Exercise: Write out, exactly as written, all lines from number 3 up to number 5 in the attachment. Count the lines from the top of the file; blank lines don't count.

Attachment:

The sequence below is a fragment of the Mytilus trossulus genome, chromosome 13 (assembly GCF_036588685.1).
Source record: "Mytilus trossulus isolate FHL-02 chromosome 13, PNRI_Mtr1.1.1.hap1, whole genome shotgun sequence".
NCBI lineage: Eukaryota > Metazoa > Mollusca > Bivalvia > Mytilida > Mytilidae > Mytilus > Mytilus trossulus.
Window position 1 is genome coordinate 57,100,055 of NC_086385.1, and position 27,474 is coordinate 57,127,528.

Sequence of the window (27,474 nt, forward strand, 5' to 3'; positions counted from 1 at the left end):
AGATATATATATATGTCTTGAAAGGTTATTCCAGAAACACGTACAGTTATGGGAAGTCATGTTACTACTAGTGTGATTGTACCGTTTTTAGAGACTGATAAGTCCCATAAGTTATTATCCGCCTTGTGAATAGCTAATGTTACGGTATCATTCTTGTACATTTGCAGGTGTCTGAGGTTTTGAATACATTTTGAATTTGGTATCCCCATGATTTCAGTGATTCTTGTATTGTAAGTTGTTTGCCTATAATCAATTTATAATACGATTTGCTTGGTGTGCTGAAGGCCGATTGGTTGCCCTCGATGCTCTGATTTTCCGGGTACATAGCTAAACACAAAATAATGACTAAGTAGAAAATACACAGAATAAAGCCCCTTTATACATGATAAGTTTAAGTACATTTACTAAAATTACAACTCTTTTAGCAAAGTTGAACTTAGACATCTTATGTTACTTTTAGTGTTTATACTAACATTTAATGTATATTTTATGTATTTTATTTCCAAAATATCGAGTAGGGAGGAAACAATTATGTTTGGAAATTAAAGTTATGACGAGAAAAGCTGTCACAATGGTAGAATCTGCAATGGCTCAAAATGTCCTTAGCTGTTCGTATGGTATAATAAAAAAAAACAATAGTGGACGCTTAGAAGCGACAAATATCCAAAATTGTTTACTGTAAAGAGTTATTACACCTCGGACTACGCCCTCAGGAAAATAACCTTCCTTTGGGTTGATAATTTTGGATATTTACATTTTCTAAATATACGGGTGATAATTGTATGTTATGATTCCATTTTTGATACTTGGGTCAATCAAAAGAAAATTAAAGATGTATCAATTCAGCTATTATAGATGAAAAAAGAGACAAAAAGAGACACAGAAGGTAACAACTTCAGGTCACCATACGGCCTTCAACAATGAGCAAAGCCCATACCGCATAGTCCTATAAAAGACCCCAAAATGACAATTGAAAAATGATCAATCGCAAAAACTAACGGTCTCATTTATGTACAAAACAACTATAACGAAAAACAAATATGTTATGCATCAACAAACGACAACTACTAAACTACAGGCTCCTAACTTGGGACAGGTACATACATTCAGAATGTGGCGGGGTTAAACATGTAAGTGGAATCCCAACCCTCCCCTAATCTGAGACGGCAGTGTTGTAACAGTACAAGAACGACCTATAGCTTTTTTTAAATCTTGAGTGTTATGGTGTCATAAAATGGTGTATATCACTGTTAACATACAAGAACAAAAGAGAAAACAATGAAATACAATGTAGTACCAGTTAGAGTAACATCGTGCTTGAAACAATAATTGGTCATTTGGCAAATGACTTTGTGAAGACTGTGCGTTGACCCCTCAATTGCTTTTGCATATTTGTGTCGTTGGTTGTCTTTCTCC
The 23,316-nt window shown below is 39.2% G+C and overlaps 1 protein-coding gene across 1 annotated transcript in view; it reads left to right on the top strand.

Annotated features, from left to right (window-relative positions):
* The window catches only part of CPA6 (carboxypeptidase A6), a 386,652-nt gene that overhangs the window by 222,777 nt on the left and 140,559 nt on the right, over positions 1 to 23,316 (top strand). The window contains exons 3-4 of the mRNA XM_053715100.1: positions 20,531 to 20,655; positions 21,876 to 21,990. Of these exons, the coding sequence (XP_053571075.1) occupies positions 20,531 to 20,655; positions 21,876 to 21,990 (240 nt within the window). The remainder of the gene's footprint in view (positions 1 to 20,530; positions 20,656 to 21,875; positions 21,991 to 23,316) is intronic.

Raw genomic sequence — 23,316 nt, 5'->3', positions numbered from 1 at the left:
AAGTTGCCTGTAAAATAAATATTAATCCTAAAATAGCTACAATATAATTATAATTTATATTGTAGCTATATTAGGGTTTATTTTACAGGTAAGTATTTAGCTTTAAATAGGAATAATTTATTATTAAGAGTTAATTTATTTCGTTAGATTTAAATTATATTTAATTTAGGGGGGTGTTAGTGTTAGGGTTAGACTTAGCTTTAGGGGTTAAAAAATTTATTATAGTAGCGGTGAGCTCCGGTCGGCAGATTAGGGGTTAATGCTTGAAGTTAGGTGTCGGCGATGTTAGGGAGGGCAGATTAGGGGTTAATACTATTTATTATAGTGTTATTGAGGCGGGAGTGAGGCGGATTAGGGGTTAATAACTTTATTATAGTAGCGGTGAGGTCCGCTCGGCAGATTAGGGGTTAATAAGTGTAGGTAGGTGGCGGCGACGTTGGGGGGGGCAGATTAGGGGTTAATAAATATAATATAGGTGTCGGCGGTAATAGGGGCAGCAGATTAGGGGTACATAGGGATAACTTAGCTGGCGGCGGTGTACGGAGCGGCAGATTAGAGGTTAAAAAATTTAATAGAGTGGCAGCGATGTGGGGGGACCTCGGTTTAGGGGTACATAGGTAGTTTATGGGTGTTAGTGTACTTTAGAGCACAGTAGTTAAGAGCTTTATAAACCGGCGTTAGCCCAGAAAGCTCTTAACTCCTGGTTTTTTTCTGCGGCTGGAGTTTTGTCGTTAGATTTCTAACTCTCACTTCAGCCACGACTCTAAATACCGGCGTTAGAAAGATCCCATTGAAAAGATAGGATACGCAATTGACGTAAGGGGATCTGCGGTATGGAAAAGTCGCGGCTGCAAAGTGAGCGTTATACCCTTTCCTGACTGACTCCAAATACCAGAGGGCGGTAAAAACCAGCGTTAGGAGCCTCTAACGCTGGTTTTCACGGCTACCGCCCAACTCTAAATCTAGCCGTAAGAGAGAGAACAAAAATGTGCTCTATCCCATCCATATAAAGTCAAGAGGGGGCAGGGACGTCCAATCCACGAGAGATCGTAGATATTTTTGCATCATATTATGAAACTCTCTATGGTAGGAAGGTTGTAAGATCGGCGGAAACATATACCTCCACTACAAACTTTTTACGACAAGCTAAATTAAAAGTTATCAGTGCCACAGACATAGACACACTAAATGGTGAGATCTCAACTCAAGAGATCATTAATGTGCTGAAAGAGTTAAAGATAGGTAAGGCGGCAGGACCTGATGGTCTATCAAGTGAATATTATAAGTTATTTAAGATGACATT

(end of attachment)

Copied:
NCBI lineage: Eukaryota > Metazoa > Mollusca > Bivalvia > Mytilida > Mytilidae > Mytilus > Mytilus trossulus.
Window position 1 is genome coordinate 57,100,055 of NC_086385.1, and position 27,474 is coordinate 57,127,528.

Sequence of the window (27,474 nt, forward strand, 5' to 3'; positions counted from 1 at the left end):